Then look at where I spend most of my time. This term I've actually managed to get to campus in the morning every day when I didn't feel crap. Some of the time spent on campus was for direct maths purposes [lectures, supervision, seminars, PhD progress], but most of the time I spent in the Chaplaincy, where obviously all one can do is talk Christian stuff and be converted if not already and figure out how to convert other people.

What went wrong?!

Nothing, really.

I joined Rev because I like singing. I ended up visiting churches [which I already did, but mainly for tourist purposes] with Rev because, well, that's where we stay, and that's how we're supported most of the time. I ended up talking about Christian stuff because many of my friends here are Christian, and I like to understand why their faith is so important to them. I believe in something there, and it makes sense to me to call it God.

Grown up in a Western society, it's quite common [understatement] to be brought up with Christian morals. Seeing that our laws are based on Jewish-Christian traditions, I don't think anyone in such a situation can reasonably say they have nothing to do with these religions. [I'm not implying Islam has had no influence or contribution in Western civilization, but it's not part of the current argument.] I understand if people don't want anything to do with these religions, but to dismiss their relevance in life shows a complete lack of historical and political awareness, and that annoys me.

Seeing that lately, I've had trouble getting my point across, so I'll try some more:

  1. I don't and I won't call myself a Christian [I believe in most of the stuff 'necessary', but without sounding rude, there's other stuff in my life that I think needs more attention]
  2. I don't mind you calling me a Christian if that makes sense to you. I don't see how what I've said makes me more a Christian than a Muslim though
  3. I don't mind anyone being whatever-ist or -im or -an. Just don't go about telling other people why they're wrong [note that this is different to telling people why your faith is good, which sounds perfectly acceptable to me - hence me defending evangelism]
  4. I'm sure there's another point, but no one's perfect so I can forget things too

On a final note

Apologies for the attack on your senses. I was on a mission, being truly annoyed by someone claiming to show so much respect but disrespectfully dismissing my attempts of coming to a common ground, and I changed my blog in such a way to get my message across of how ridiculous the dismissal was. The green-ness is all in favour of Hayley to see if she can shine a better light on the entry if the letters don't dance in front of her eyes. It's only temporarily, really.


November 11, 2005

Why fox hunting should not be banned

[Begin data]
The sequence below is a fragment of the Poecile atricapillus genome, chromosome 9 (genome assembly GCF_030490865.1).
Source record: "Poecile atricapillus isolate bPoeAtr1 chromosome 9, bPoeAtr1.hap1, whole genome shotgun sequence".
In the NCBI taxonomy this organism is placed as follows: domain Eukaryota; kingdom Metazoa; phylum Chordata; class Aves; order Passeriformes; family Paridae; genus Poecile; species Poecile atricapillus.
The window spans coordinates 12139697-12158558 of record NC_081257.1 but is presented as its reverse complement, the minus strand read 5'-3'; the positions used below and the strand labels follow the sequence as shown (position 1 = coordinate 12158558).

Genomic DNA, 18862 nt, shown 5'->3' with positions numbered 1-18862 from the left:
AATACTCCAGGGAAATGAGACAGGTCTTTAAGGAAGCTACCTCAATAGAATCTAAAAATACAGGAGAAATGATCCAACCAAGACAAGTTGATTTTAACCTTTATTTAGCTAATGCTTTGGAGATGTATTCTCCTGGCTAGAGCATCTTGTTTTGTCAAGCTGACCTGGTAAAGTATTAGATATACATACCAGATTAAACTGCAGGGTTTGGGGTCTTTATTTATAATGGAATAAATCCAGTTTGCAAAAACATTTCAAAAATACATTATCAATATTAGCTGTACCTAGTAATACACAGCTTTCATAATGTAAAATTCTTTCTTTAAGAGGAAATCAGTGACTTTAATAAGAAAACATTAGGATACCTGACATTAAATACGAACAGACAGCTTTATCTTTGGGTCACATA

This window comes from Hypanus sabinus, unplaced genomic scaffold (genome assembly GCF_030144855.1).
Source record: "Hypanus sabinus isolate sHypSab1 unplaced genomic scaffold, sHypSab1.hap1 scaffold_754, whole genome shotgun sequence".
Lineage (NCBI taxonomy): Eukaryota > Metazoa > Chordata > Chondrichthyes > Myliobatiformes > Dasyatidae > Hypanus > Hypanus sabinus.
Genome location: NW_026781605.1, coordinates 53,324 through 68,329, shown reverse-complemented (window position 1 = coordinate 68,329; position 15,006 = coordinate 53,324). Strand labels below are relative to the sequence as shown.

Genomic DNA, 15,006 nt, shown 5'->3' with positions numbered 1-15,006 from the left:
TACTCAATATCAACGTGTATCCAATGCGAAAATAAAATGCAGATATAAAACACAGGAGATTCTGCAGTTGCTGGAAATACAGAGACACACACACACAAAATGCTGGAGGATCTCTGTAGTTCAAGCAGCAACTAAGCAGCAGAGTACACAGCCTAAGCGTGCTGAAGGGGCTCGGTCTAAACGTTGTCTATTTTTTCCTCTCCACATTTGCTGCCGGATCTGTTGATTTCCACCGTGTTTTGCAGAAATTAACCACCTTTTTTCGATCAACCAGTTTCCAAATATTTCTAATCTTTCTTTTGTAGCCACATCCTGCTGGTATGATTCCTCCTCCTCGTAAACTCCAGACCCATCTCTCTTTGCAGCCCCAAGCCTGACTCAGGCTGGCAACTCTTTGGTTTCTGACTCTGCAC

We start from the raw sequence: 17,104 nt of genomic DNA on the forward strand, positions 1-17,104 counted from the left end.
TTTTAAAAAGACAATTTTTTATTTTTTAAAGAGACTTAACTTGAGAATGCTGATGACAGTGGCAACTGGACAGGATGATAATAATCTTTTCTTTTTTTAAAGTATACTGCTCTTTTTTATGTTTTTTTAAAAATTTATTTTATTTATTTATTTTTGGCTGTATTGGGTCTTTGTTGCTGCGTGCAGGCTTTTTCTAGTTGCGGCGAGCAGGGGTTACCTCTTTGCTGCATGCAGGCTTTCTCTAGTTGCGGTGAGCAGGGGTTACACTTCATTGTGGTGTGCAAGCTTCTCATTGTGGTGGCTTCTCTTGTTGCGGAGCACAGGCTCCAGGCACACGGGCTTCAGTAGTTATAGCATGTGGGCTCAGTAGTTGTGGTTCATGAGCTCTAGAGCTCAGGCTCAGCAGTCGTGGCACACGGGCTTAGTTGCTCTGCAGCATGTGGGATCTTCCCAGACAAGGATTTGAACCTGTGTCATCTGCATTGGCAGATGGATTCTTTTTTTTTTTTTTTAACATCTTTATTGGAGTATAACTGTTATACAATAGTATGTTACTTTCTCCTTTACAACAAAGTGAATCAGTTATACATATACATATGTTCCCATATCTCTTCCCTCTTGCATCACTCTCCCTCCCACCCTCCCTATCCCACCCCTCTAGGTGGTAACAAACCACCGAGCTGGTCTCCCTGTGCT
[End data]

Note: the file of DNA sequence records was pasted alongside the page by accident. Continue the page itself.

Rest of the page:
It's just too much fun! People dress up especially for the occasion, and little kids run around trying to look for them.

And when they find them, they have to guess who they really are! Really, if you're a little kid, it's one of the most fun activities, trying to recognize your teacher hidden in some crazy costume. Here's my mum with one of her good colleagues as on old couple. Coincidentally, I bought that hat ages ago for a fiver. Bargains always come in handy. [My mum is the 'bloke' on the right.]

Apologies to my mum if she didn't want the whole world to see this. I just thought it was a great photo worthy to be the top entry for my blog [rather than a stupid quiz reminding me that I should work even harder next week!].


January 31, 2005

The longest day

I'm ill. Can't really point out what it is but as I'm writing I'm trying to avoid spilling anything on my housemate's desk. It doesn't include a headache so I am just gonna add a few entries to my blog. Here's what I did last week. Don't go away now - it's almost interesting!

Actually, the first event happened earlier this month, but I need to mention it anyway: I have some sort of foundation for my thesis! And I've only been doing it for 4 months (seriously, that's quite an achievement seeing that it's mostly a trial and error process). But yes, I had some trouble getting excited about earlier articles I read – too technical – so my supervisor googled another name in the field I'm interested in and voila, here I am, fully enjoying and understanding three articles about the influence of turbulence on the population dynamics of phyto- and zooplankton, a system that plays a vital role in the global carbon cycle. Will explain more later.

Second event: Departure of housemate. Now, I'm not sure what the rules are for housemates that are your friends when they leave (as in, no bad word about the dead) but let me just say, he didn't make it easy. I'll just note that I spent my whole Thursday doing the dishes he left for his goodbye dinner (which I didn't particpate in, see below). Still need to clear out the fridge. You get the idea.

Third event: Concert team meeting. Actually, this is not of any interest to anyone, but let me just say we got a great design team, and an awesome (SC accent) publicity crew, so it's bound to be a wonderful night. What night, you say? Saturday 5 March, Coventry Central Hall (near the Litten Tree), Inspired!, brought to you by Warwick Revelation Rock-Gospel Choir. Keep ears and eyes open for more publicity!

The longest day: Wednesday 26 January.

  • Woke up at 8am which only happens once a blue moon
  • Had graduation (MSc in Mathematics) which only happens twice a lifetime or so – blatantly lasted 1,5 hours longer than advertised
  • Mom and sis visited which never happens (as they'd usually spread their visit and mom would come with dad) – blatantly ended up shopping in Coventry
  • Walked home from Coventry Railway Station, which is bound to happen more often this year
  • Said goodbye to leaving housemates and hi to his friends some of which are also my friends – made them improvised dessert (stroopwafels with cream and hagelslag, yumm!)
  • Went over financial details with housemates so that everything was (more or less) sorted
  • Went to bed 1.30am fell asleep before 4am, I think – surely there are longer days, but when are they so packed with events?

In the mean time, I ruined my throat singing a really high bit in Rev, which signalled the arrival of swollen tonsils (Wed-Fri)/ flu (Fri-Sun)/ severe cold (Sun-now). I was planning to go to Edinburgh for the weekend for EdRev's Ball and to see many friends, but yeah, thought that wasn't too clever an idea… Don't think I can write this much about this week as I'll probably stay in for most of the time.